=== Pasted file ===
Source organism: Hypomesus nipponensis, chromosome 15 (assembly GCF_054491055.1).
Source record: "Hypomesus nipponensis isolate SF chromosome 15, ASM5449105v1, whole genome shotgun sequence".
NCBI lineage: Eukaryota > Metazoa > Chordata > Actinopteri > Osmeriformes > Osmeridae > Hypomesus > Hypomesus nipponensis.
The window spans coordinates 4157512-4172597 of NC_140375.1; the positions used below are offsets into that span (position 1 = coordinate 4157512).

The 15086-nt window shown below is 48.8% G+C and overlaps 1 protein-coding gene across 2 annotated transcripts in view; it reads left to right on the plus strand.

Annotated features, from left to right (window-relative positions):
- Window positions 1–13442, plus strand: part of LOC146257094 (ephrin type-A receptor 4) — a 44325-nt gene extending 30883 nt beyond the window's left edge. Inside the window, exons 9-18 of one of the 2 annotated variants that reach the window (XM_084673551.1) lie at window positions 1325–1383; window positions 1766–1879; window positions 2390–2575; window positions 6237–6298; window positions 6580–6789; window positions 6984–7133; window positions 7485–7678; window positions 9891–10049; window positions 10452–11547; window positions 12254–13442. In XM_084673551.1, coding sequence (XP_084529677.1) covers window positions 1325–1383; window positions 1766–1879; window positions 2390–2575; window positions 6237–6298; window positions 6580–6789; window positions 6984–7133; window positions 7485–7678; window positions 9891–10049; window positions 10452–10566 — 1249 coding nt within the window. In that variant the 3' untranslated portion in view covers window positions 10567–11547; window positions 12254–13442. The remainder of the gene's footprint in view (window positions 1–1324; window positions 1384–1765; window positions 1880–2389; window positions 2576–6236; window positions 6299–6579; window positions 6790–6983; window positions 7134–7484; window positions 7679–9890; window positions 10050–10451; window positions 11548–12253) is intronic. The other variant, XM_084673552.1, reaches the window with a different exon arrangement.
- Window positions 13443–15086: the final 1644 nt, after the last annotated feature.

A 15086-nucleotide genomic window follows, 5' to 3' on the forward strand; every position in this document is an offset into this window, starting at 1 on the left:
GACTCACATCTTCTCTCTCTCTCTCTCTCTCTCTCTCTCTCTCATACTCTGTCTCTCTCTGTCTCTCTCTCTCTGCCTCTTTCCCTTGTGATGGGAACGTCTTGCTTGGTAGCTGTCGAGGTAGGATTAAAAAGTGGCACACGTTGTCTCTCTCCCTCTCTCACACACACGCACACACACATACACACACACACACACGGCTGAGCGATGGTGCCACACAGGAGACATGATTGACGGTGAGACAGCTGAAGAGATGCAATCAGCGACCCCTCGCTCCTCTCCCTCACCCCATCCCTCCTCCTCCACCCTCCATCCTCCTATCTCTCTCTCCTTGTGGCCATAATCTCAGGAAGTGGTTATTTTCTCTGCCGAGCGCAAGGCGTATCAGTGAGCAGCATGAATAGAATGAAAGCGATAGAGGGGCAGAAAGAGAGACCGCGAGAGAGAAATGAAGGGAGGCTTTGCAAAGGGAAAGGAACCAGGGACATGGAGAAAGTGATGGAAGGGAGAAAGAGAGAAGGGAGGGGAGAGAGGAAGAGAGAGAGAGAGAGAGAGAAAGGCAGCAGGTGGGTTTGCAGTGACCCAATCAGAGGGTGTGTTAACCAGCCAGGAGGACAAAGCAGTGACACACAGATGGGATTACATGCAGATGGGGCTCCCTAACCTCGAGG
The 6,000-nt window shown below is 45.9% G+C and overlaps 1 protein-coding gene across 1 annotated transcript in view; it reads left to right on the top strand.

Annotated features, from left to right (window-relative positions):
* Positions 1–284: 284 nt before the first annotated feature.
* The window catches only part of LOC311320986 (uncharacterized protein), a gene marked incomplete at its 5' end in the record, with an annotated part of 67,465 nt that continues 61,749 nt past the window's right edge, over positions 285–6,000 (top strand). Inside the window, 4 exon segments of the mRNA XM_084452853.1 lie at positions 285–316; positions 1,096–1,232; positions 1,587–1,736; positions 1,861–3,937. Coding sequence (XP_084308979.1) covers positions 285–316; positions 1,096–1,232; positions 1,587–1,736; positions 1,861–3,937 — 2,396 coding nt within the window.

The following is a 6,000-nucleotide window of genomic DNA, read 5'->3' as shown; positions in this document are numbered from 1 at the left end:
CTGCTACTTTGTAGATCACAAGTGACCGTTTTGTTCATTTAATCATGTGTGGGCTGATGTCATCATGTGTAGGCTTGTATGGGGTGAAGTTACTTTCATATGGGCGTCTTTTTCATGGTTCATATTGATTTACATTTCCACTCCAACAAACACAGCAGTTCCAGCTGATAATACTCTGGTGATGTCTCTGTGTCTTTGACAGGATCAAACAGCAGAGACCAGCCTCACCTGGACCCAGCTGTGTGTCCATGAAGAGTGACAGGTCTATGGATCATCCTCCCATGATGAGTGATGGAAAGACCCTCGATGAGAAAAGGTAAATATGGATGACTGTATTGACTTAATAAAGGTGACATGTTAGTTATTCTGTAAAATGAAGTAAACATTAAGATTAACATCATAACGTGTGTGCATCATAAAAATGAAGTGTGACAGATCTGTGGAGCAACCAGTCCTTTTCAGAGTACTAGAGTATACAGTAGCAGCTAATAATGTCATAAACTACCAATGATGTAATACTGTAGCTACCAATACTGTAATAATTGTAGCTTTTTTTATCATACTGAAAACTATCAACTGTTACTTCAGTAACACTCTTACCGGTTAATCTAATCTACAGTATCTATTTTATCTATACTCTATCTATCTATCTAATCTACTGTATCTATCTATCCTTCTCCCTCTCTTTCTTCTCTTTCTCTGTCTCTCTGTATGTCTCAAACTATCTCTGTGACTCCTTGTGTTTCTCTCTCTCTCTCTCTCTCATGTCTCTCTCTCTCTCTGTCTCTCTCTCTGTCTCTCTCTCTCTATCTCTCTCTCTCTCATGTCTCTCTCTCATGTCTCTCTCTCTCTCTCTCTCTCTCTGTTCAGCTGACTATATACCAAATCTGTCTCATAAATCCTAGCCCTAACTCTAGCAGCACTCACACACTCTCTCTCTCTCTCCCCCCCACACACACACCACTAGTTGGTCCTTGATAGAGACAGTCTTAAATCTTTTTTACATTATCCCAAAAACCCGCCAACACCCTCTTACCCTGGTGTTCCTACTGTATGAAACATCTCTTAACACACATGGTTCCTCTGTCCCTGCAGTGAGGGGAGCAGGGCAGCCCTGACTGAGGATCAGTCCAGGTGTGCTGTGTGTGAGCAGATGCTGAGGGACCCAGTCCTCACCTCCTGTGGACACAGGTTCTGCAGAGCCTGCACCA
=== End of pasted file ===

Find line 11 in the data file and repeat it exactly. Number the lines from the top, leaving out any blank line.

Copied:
The 6,000-nt window shown below is 45.9% G+C and overlaps 1 protein-coding gene across 1 annotated transcript in view; it reads left to right on the top strand.